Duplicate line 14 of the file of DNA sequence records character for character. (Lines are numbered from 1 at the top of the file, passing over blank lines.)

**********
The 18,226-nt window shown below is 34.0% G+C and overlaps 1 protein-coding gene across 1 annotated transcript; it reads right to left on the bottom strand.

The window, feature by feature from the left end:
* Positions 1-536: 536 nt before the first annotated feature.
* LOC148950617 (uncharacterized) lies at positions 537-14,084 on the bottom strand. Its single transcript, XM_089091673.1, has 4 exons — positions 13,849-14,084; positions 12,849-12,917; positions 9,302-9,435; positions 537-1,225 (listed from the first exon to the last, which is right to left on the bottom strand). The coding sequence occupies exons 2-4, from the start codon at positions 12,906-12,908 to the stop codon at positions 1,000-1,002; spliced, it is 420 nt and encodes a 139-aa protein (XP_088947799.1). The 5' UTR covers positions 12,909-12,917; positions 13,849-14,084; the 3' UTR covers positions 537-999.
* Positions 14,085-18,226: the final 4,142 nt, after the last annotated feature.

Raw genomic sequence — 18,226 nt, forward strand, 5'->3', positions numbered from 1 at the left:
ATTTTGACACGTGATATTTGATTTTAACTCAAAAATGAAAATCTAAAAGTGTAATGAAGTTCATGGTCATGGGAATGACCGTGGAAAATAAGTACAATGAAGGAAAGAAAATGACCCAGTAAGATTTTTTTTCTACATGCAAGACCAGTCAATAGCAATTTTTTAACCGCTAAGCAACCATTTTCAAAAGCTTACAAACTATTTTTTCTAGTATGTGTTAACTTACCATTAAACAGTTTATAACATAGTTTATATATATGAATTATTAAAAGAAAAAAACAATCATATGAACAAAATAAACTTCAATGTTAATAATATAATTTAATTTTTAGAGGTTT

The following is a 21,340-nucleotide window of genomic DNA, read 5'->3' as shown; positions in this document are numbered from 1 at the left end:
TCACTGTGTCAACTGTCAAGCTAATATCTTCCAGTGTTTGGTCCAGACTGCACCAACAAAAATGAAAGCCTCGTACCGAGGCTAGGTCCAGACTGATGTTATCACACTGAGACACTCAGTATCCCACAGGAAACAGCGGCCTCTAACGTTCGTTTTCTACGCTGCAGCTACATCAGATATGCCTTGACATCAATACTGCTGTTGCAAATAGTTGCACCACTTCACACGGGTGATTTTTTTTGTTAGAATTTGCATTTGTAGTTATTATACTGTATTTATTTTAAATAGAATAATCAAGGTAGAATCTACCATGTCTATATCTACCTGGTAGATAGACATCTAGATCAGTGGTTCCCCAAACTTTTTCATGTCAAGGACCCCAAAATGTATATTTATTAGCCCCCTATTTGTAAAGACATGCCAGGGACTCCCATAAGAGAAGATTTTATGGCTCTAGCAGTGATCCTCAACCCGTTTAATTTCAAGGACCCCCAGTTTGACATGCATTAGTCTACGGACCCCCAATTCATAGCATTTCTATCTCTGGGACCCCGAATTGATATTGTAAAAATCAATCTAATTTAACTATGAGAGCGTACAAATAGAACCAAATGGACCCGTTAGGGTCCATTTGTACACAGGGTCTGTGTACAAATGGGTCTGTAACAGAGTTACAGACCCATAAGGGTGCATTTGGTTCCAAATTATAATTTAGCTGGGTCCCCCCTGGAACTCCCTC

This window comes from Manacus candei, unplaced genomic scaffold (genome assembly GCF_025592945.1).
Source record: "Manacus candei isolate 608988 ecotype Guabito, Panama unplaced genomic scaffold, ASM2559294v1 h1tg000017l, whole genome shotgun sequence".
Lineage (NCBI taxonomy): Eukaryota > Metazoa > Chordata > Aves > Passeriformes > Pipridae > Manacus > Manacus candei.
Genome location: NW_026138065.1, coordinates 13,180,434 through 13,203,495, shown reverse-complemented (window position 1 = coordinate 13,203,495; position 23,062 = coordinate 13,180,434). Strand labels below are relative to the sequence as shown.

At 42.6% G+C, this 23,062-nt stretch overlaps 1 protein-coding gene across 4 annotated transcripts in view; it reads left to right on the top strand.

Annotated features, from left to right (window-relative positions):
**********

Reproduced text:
At 42.6% G+C, this 23,062-nt stretch overlaps 1 protein-coding gene across 4 annotated transcripts in view; it reads left to right on the top strand.